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Dormancy relief, storage protocols for uhaloa seeds

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Credit: Photo courtesy of Forest and Kim Starr.

HONOLULU, HI – Uhaloa (Waltheria indica) is a pantropical shrub species found in the Americas, Mexico, and Brazil. In Hawaii, uhaloa is widely classified as a native plant. A team of scientists at the University of Hawaii at Manoa published a research study that contains recommendations for long-term storage and utilization of uhaloa from seed stock. The protocols can inform sustainability methods for uhaloa, a plant that has been identified for expanded use as a roadside groundcover in lowland dry ecosystems.

Scott Lukas, Joseph DeFrank, and Orville Baldos from the Department of Tropical Plant and Soil Sciences at the University of Hawaii at Manoa designed a study (HortScience, September 2106) to determine physical dormancy breaking mechanisms of uhaloa seeds in which they evaluated seed germination in response to manual and mechanical scarification and exposure to dry heat and hot water emersion. The study also assessed the impact of storage humidity and duration at 5 °C on viability and germination response of nonscarified and scarified seeds.

The researchers tested uhaloa seeds after hand scarification, dry heat temperature exposure, hot water exposure, and mechanical abrasion in an electric drum scarifier. "The elucidation of physical dormancy was determined through hand scarification, resulting in 96% germination compared with 8% of nonscarified seeds, but is not practical on a large-scale basis," said corresponding author Scott Lukas. The greatest "practical dormancy relief" was achieved using a mechanical electric drum scarifier lined with 80-grit sandpaper for a duration of 15 or 30 seconds, which produced 95% and 99% germination, respectively. Seeds immersed in boiling water for 3 and 5 seconds resulted in 58.6% and 57.7% germination, respectively. Additional analyses showed that dormancy relief through dry heat exposure was inferior to other relief methods, producing 39% germination at 75 °C for 60 minutes.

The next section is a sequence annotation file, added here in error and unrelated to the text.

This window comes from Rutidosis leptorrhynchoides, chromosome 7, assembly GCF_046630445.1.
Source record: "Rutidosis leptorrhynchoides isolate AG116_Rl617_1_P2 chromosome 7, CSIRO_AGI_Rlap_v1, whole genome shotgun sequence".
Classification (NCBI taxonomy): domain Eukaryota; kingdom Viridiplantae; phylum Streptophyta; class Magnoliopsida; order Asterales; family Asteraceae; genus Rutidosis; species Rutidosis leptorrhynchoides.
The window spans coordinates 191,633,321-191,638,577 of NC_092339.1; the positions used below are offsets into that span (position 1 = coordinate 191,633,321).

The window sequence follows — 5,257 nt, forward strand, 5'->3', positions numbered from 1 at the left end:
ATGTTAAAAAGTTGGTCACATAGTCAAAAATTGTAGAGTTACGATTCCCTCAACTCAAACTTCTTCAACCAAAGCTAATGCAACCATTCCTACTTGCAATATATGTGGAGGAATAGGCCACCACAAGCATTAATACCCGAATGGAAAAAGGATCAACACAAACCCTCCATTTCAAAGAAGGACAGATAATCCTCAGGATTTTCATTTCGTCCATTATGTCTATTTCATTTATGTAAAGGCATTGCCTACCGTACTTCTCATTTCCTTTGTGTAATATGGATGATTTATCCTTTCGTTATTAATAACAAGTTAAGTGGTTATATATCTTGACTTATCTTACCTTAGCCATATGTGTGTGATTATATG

Nonscarified seeds exhibited minimal loss of viability during 10 months of storage at 5 °C at 12% and 50% relative humidity (RH), but a significant decline in viability of scarified seeds was detected.

The authors recommended protocols for the utilization of uhaloa from seed stock. "If seeds are not needed immediately after harvest, store at 5 °C at either 12% or 50% RH. When seeds are desired for use, scarify using an electric drum scarifier with 80-grit sandpaper for 30 seconds to relieve physical dormancy. Once the seeds are scarified, viability will decline significantly after 2 months of storage at low temperatures," the authors said.

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The complete study and abstract are available on the ASHS HortScience electronic journal web site: http://hortsci.ashspublications.org/content/51/9/1184.abstract

Founded in 1903, the American Society for Horticultural Science (ASHS) is the largest organization dedicated to advancing all facets of horticultural research, education, and application. More information at ashs.org

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